January 9th - February 27th, 2016
Michel Rein, Paris /1st floor
The Michel Rein gallery is pleased to display the works of Ramy Fischler for the first time.
Ramy Fischler is a Belgian creator, who has lived in Paris since 1998. A graduate of the Ecole Nationale Supérieure de Création Industrielle (ENSCI-les-ateliers), he practices design in an eclectic way, alternating or associating projects from an industrial, hand-crafted and prospective world. After having collaborated with Patrick Jouin between 2001 and 2010, he then became a laureate of the Villa Medicis.
In 2011 Ramy Fischler created RF studio.
Ramy Fischler works within the fields of decorative arts, new technologies and contemporary arts.
LUX, LUCIS 1 century B.C., CICERO
Radiance, noun: bright light emanating from a glowing body
Lightness, noun: largely widespread light
Light 1. noun: that which illuminates
Light 2. noun: that which allows one to understand
The work of Ramy Fischler “creates light” in every sense of the term, in which it develops light and reunites all of its original meanings: body of light; lightness itself; that which provides light in a practical as well as metaphorical sense.
When Alain Fleischler invited him to display at the Fresnoy, Ramy Fischler suggested that they work on the relationship between the world of the lighting industry and that of cinema, to produce a “film whose purpose is to illuminate”, and thus to bring the worlds of cinema and design closer together. Design consists of anticipating, observing usages and giving them forms, whilst trying to stay ahead of tomorrows’ questions and usages, or even inventing them; according to him, design intrinsically implies a cinematographic relationship to reality, as it’s about creating stories, anticipating the future. They are two arts of the industry, for which another common point is to give a central place to narration.
A short time ago, cinema was associated with projectors and film reels, lighting, with light bulbs and filaments. Today, cinema and lighting use the same technology and the same operational modes. Electroluminescent diodes have become the norm in both domains. These worlds thus have a common “industrial” life but continue to lead parallel daily lives. Ramy Fischler had a desire to fusion these universes.
“At the same time, as we live through a period which tends to tell more and more stories, I wanted to tell a story with light and to use the cinema as a form of lighting.”
Narration, images, cinema, light… “The idea is that tomorrow we may just as well light our surroundings with moving images as with lighting itself.” By exploiting the plethora of resources available to us through new home automation tools, the designer operates an extension of the primary function of light to the possibility of making it the catalyst of experiments where anything is possible: Creating night sequences, morning sequences, modulating its colours, making it interact with its environment etc. Applying the narrative power of light.
Furthermore, the designer elaborated this project around a subject, which is at the heart of most of his research: connected objects, which he considers as the future of the industrial world. Connected objects are, by definition, the reverse of obsolescence as they evolve, regenerate, adapt to their users, and are enhanced by new information and new software. However, their future and place in our daily life remains to be defined, to be questioned.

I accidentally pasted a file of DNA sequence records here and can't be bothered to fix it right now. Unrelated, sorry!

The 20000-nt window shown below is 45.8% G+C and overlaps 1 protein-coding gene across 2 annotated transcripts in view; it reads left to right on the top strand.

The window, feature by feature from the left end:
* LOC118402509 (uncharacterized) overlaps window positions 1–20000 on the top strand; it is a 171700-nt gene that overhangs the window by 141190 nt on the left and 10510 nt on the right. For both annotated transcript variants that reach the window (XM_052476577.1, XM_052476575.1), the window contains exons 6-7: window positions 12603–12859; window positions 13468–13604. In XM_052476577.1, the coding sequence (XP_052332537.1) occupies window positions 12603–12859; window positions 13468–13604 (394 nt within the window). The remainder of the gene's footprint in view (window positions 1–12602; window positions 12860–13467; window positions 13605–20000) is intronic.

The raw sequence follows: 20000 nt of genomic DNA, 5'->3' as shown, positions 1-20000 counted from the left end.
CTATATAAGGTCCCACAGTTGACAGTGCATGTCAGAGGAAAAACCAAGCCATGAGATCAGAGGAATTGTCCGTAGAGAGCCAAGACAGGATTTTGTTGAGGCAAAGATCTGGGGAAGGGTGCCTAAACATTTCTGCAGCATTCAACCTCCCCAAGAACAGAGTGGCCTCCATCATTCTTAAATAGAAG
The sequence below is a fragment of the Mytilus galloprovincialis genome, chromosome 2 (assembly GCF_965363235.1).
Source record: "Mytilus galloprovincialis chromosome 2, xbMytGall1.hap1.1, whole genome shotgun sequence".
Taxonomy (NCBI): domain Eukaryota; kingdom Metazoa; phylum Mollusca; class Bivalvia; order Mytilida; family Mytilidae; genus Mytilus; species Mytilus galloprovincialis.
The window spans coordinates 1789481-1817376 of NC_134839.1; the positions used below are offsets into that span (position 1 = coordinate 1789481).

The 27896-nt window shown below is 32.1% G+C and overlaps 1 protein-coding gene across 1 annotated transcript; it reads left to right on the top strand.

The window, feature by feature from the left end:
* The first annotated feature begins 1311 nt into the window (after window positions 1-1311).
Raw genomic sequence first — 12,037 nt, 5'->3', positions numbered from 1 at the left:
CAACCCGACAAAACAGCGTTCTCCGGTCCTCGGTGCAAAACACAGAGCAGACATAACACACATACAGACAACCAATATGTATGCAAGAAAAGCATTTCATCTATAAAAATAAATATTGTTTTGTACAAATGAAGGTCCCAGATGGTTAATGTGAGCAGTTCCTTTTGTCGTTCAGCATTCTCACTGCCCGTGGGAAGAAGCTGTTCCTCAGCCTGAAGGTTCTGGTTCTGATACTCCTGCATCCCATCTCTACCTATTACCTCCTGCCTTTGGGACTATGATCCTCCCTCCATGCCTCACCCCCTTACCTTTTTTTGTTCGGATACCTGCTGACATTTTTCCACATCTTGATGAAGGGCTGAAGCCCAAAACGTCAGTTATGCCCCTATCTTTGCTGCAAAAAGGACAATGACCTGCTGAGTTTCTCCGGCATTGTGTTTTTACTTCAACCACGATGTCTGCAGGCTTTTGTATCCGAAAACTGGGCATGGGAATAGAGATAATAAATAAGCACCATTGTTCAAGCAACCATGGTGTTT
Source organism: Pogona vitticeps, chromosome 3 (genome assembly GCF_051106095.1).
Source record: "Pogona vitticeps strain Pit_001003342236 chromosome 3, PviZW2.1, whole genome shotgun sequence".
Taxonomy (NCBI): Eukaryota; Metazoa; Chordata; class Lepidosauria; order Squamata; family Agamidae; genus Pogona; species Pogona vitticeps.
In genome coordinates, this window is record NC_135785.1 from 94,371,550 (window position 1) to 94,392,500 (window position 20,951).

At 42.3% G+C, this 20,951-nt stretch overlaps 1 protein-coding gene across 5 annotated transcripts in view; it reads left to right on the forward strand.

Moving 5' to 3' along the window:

L’image éclaire is thus born at the interlacing of three worlds – lighting, cinema, and connected object – like a reply to the questions within questions: What is a connected film, a film in real time which never ends? A light connected to the world of cinema and to real time? What is it to create a light through cinema in real time?
A preoccupation accompanies Ramy Fischler in every process of creation: It is one thing to use new technology, but one must consider above all the way in which one uses it and keep a critical eye open. A camera, a smartphone, or any other object of that type, appears at first as an object of freedom, but everyone knows that the object can also be turned into a tool for surveillance, oppression or war. Behind the technology, there is reality: from territory wars for the precious minerals used as components in our connected objects, through to a form of modern slavery. Just the fact of using these technologies, putting all the cogs out of sync, a fortiori, manufacturing them leads us to an uncomfortable, ambiguous and paradoxical relationship to humanity.
The images which Ramy Fischler has chosen to film for these lighting-screens metaphorically address the problem which concerns him, the exploitation of part of humanity by the world of technology. Contemporary servitude, work, pain, exhaustion…
Reflecting this are the people who light us up from the other side of the world.
A completely plausible, if not absurd situation.
However, a totally true situation: people light us up in a figurative sense, from the other side of the world, by ensuring the operation of our daily services, from telephones to social networks.
Technology doesn’t intrinsically exist; in the back-ground there is humanity.